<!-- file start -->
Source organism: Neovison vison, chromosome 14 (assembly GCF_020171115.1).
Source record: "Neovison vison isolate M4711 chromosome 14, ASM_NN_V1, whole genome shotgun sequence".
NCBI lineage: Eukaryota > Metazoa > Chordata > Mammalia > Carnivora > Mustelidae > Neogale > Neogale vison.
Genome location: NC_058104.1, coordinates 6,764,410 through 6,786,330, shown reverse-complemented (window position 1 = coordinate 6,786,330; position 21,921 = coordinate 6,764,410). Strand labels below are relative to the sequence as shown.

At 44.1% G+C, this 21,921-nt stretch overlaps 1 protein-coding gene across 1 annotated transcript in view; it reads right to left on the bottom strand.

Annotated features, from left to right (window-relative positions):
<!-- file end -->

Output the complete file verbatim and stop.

Source organism: Neovison vison, chromosome 14 (assembly GCF_020171115.1).
Source record: "Neovison vison isolate M4711 chromosome 14, ASM_NN_V1, whole genome shotgun sequence".
NCBI lineage: Eukaryota > Metazoa > Chordata > Mammalia > Carnivora > Mustelidae > Neogale > Neogale vison.
Genome location: NC_058104.1, coordinates 6,764,410 through 6,786,330, shown reverse-complemented (window position 1 = coordinate 6,786,330; position 21,921 = coordinate 6,764,410). Strand labels below are relative to the sequence as shown.

At 44.1% G+C, this 21,921-nt stretch overlaps 1 protein-coding gene across 1 annotated transcript in view; it reads right to left on the bottom strand.

Annotated features, from left to right (window-relative positions):